25. It seems that the scriptural evidence supports the position Pentecostals affirmed in their dialogue with Roman Catholics: ‘Pentecostals recognize that a charism of teacher/pastor is recognized or can be given to a person at the laying-on of hands, but they do not consider that at ordination the power of the Holy Spirit is bestowed to the person being ordained. Instead, ordination is a public acknowledgment of a God-given charism which a person has received prior to the act of ordination’. ‘Perspectives on Koinonia. Report from the Third Quinquennium of the Dialogue between the Pontifical Council for Promoting Christian Unity and Some Classical Pentecostal Churches and Leaders’, in Jeffrey Gros, Harding Meyer and William G. Rusch (eds), Growth in Agreement II: Reports and Agreed Statements of Ecumenical Conversations on A World Level, 1982–1998 (Geneva/Grand Rapids MI: WCC Publications/W.B. Eerdmans, 2000), pp. 735–52 (§85, p. 747), available at www.pro.urbe.it/dia-int/pe-rc/doc/i_pe-rc_pent03d.html. Catholic theologians Michael Himes and Richard Gaillardetz recently agreed that ‘you [don’t] ordain someone and suddenly they are empowered to perform a ministry’, but rather ‘you recognize the charism already present and then you ordain the person’, ‘Panel Discussion’, in Richard W. Miller II (ed.), Lay Ministry in the Catholic Church: Visioning Church Ministry Through the Wisdom of the Past (Liguori MO: Liguori Press, 2005), pp. 89–108 (pp. 104 and 105 respectively). For two instances of such an interpretation, see the references at no. 58 below.

26. See my article ‘The Election of Bishops by Clergy and People: Antonio Rosmini’s Neglected Solution’, Theological Studies 73 (March 2012), pp. 82–114.

27. See Rosmini, ‘Letter III’, Five Wounds , p. 184: ‘It is certain that private judgment, greatly influenced by particular longings and inclinations, is often deceived. [Besides,] a person acting alone cannot normally take into account all that has to be considered. On the other hand, a unanimous judgment is not so easily deceived nor affected by prejudice because [. . .] individual leanings cancel one another out, and particular lights and insights gradually grow to completion in unity [. . .]. Moreover, when everyone can state his opinion and the majority prevail, any suspicion of favouritism is eliminated, and all are assured that everything has been done to discover the truth. The heightened possibility of finding the truth more easily when many agree, and its clearer recognition and acceptance by all, is a twofold reason prevailing in the ancient discipline governing the choice of bishops ’ (my emphasis, note omitted).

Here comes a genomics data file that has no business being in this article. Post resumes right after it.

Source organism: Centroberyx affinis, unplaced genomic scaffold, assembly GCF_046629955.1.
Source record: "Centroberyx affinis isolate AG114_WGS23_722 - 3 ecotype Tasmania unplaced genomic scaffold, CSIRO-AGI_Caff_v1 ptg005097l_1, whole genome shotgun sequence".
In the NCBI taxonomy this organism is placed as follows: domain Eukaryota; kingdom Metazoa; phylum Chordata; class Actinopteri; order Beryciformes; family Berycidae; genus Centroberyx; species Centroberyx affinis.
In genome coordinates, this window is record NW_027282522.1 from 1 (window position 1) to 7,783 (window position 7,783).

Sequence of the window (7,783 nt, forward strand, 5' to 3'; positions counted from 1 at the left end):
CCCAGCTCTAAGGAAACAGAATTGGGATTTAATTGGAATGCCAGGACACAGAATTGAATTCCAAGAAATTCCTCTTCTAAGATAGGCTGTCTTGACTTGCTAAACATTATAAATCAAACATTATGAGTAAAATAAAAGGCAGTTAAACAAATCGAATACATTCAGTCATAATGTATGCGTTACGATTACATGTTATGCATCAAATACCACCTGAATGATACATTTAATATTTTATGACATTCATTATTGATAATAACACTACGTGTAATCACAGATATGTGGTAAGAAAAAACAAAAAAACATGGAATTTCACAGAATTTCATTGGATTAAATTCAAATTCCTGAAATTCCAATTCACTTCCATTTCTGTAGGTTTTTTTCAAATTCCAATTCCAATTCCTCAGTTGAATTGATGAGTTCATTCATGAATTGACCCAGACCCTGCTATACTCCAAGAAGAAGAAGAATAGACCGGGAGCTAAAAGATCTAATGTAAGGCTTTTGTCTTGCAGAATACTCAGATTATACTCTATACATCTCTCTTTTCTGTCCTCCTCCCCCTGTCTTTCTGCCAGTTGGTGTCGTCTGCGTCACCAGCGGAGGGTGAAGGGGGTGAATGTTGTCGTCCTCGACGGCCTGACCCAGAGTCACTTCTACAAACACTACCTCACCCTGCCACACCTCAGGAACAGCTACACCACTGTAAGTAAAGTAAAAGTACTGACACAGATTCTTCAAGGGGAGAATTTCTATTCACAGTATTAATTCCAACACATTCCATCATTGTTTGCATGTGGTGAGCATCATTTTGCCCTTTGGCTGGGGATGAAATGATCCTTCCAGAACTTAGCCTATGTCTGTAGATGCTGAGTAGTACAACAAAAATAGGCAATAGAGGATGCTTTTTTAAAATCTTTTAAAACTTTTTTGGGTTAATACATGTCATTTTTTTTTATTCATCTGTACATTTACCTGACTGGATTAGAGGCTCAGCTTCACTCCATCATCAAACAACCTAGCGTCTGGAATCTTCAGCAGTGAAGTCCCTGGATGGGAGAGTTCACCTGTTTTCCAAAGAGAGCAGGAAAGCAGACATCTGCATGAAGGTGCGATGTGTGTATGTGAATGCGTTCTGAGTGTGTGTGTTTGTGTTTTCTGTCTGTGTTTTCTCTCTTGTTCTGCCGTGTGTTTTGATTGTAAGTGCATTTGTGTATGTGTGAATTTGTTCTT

28. Pope Piux XI, ‘ Quadragesimo anno . Encyclical Letter on the Reconstruction of the Social Order’ (15 May 1931), §79, available at www.vatican.va/holy_father/pius_xi/ encyclicals/documents/hf_p-xi_enc_19310515_quadragesimo-anno_en.html.

29. See especially Miroslav Volf, After Our Likeness , pp. 248–9; Veli-Matti Kärkkäinen, who noted that ‘For most [Free churches] ordination is just a public confirmation of a divine call already active in one’s life’, Introduction to Ecclesiology: Ecumenical, Historical & Global Perspectives (Downers Grove: InterVarsity Press, 2002), p. 65, with further bibliographical references concerning the Pentecostal position; also Hans Küng, Why Priests? (trans. John Gumming; London: Collins, 1977 [1971]), pp. 67–8: ‘The call issued by men (the Church or those in charge of the Church) is a public acknowledgement and sanction of a previous call by God ’.

30. Volf, After Our Likeness , p. 249 (note omitted).